All About Osteosarcoma

Author: Marisa Healy, BSN, RN
Content Contributor: Jennifer Vogel, MD
Last Reviewed:

What is staging for cancer?

Staging is the process of learning how much cancer is in your body and where it is. Tests like bone X-Ray, bone scan, biopsyCTMRI, and PET scan may be done to help stage your cancer. Your providers need to know about your cancer and your health so that they can plan the best treatment for you.

Staging looks at the size of the tumor and where it is, and if it has spread to other organs. There are two systems used to stage osteosarcoma: 

1. The Musculoskeletal Tumor Society (MSTS) staging system, also called the Enneking system. It has three parts:

  • G- describes the grade of the tumor. Grade is based on what the cancer looks like under a microscope. It can be either “low grade” (G1) or “high grade” (G2). Low-grade tumors look more like normal cells and high-grade tumors look more abnormal. 
  • T- describes the extent of the “primary” tumor. The tumor can be kept to the bone, called “intracompartmental (T1)” or the tumor can spread beyond the bone to nearby tissue or organs, called “extracompartmental (T2).”
  • M-describes if the cancer has spread to other organs (called metastases). Tumors that have not spread are considered M0, while tumors that have spread are M1. 

2. The “TNM system,” as described by the American Joint Committee on Cancer. It has three parts:

  • T-describes the size/location/extent of the "primary" tumor in the bone.
  • N-describes if the cancer has spread to the lymph nodes.
  • M-describes if the cancer has spread to other organs (called metastases).

How is osteosarcoma staged?

Staging for osteosarcoma is based on:

  • The size of your tumor on imaging tests and what is found after surgery. 
  • Any evidence of spread to other organs (metastasis).
  • Surgery to test if your lymph nodes have cancer cells.  

The staging systems can be very complex. Below is a summary. Talk to your provider about which system is used and the stage of your cancer.  

Musculoskeletal Tumor Society (MSTS) System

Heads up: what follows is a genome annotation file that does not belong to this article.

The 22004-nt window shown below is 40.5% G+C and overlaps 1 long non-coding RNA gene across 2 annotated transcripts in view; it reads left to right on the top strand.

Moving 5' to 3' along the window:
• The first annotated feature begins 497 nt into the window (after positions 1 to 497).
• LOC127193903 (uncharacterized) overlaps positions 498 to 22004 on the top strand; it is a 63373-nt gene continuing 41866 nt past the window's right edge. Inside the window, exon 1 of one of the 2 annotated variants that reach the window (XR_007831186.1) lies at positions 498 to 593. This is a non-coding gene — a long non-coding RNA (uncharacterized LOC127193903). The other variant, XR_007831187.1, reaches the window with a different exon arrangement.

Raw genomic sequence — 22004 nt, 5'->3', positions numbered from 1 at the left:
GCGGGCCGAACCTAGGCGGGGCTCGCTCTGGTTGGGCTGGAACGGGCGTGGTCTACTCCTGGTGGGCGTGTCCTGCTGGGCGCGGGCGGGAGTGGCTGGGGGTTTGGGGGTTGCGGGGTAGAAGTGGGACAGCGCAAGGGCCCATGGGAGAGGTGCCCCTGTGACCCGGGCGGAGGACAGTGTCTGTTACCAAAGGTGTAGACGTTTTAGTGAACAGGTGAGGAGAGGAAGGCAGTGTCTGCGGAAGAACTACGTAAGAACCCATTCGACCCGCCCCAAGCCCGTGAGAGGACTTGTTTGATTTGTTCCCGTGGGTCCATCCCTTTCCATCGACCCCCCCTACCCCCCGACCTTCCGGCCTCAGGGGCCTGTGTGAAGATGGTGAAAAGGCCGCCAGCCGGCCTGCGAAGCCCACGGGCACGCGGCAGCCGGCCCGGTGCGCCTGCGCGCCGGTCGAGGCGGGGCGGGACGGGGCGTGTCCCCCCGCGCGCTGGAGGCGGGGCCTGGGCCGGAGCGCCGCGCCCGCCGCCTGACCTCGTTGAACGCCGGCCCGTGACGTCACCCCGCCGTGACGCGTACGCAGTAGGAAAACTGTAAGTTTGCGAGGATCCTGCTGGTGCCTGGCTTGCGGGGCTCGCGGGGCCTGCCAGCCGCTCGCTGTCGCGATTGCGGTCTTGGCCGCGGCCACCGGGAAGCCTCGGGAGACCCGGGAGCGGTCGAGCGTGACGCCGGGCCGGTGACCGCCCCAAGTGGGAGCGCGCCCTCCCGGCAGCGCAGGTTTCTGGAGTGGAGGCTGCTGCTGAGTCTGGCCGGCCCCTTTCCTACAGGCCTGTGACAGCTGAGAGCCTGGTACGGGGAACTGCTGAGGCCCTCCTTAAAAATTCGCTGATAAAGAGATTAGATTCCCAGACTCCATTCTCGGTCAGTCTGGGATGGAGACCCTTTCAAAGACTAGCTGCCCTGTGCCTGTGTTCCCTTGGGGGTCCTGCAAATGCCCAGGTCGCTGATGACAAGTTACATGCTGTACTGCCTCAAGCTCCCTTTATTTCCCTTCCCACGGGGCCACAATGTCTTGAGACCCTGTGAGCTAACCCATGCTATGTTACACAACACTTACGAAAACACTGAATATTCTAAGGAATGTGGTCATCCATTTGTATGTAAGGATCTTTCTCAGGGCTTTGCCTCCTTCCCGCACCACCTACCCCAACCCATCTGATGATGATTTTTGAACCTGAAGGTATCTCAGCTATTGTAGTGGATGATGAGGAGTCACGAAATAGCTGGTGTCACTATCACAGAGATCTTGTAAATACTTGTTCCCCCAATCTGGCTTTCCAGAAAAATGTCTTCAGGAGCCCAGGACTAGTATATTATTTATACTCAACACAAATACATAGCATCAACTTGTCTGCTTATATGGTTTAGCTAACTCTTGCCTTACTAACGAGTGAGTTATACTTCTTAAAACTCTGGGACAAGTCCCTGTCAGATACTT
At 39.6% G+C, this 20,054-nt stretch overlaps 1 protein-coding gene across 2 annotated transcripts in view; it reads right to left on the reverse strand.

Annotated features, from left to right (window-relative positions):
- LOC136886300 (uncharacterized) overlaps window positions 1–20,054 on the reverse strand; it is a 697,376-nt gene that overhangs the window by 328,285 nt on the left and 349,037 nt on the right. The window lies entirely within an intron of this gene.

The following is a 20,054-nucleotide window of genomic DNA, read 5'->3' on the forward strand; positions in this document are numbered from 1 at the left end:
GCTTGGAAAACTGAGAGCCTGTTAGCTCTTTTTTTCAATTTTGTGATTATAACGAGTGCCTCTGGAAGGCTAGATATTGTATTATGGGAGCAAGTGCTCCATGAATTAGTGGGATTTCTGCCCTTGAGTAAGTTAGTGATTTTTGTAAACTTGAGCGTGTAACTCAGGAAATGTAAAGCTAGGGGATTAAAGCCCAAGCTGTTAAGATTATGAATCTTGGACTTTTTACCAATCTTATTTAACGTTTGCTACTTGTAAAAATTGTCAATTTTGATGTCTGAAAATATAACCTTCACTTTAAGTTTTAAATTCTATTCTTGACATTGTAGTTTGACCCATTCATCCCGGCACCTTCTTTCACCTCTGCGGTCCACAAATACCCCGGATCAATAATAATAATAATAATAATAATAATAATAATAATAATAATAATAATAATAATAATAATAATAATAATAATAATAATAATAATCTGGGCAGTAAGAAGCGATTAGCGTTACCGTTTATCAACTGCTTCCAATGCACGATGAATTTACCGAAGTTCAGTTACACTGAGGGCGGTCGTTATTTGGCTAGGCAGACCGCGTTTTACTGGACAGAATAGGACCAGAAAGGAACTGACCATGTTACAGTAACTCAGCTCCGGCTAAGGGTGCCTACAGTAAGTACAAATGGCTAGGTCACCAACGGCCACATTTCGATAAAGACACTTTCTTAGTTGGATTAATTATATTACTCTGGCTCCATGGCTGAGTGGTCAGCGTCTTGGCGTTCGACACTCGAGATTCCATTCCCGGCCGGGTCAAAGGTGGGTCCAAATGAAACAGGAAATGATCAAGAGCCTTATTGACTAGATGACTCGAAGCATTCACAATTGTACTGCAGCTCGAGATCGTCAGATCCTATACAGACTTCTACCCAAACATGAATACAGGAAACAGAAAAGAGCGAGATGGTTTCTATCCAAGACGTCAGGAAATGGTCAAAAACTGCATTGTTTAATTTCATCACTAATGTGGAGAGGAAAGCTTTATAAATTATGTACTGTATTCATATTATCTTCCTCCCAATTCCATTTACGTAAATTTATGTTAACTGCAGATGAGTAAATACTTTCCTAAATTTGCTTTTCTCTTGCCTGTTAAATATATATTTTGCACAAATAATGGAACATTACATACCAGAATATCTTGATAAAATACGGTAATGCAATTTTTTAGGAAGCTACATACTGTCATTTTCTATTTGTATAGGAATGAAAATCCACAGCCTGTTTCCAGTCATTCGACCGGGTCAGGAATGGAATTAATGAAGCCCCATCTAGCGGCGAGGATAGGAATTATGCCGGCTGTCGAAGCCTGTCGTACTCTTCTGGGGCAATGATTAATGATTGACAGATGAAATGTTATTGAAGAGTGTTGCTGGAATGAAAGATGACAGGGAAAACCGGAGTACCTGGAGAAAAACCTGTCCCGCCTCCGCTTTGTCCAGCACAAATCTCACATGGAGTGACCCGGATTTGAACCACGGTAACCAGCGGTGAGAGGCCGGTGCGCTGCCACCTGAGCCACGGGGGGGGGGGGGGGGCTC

Stage IA(G1, T1, M0): The tumor is low grade (G1), intracompartmental (T1), and has not spread to the lymph nodes or other organs (M0). 

Stage IB(G1, T2, M0): The tumor is low grade (G1), extracompartmental (T2), and has not spread to the lymph nodes or other organs (M0).

Stage IIA(G2, T1, M0): The tumor is high grade (G2), intracompartmental (T1), and has not spread to the lymph nodes or other organs (M0).

Stage IIB(G2, T2, M0): The tumor is high grade (G2), extracompartmental (T2), and has not spread to the lymph nodes or other organs (M0).

Stage III(G1 or G2, T1 or T2, M1): The tumor is low grade (G1) or high grade (G2), intracompartmental (T1) or extracompartmental (T2), and has spread to lymph nodes or other organs (M1). 

The TNM System

The TNM system below is used mostly for osteosarcoma tumors of the arms, legs, trunk, skull, or facial bones. It is not often used for cancer that starts in the pelvis or spine. If you have cancer that started in the pelvis or spine, talk with your provider about how your cancer is staged. 

Stage IA (T1, N0, M0, G1 or GX): The main tumor is no more than 8 centimeters (about 3 inches) wide. The cancer has not spread to nearby lymph nodes (N0) or to distant parts of the body (M0). The cancer is low grade (G1), or the grade cannot be determined (GX). 

Stage IB (T2-T3, N0, M0, G1 or GX): The main tumor is more than 8 centimeters wide (T2) or there is more than one tumor in the same bone (T3). The cancer has not spread to nearby lymph nodes (N0) or to distant parts of the body (M0). The cancer is low grade (G1), or the grade cannot be determined (GX).

Stage IIA (T1, N0, M0, G2 or G3): The main tumor is no more than 8 centimeters wide (T1). The cancer has not spread to nearby lymph nodes (N0) or to distant parts of the body (M0). The cancer is high grade (G2 or G3). 

Stage IIB (T2, N0, M0, G2 or G3): The main tumor is more than 8 centimeters wide (T2). The cancer has not spread to nearby lymph nodes (N0) or to distant parts of the body (M0). The cancer is high grade (G2 or G3).

Stage III (T3, N0, M0, G2 or G3): There is more than one tumor in the same bone (T3). The cancer has not spread to nearby lymph nodes (N0) or to distant parts of the body (M0). The cancer is high grade (G2 or G3).

Stage IVA (Any T, N0, M1a, Any G): The main tumor can be any size, and there may be more than one in the bone (Any T). The cancer has not spread to nearby lymph nodes (N0). It has spread only to the lungs (M1a). The cancer can be any grade (Any G).

Stage IVB (Any T, N1 or Any N, Any M or M1b, Any G): The main tumor can be any size, and there may be more than one in the bone (Any T). The cancer has spread to nearby lymph nodes (N1) or might not have spread to nearby lymph nodes (Any N). It may or may not have spread to distant organs like the lungs or other bones (Any M) or it has spread to distant parts of the body, such as other bones, the liver, or the brain (M1b). The cancer can be any grade (Any G).

How is osteosarcoma treated?

Treatment for osteosarcoma depends on many things, like your cancer stage, age, overall health, and testing results. Your treatment may include some or all of the following:

  • Surgery.
  • Chemotherapy.
  • Radiation Therapy.
  • Clinical Trials.

Surgery

You will need to go to an orthopedic surgeon (a doctor who specializes in surgery on bones and joints) who has experience with osteosarcoma tumors. Whenever possible, a biopsy and surgery to remove the tumor should be planned together. The goal of surgery is to remove all of the cancer. The tumor plus some normal tissue around the tumor are removed to lessen the chance of the cancer coming back after surgery.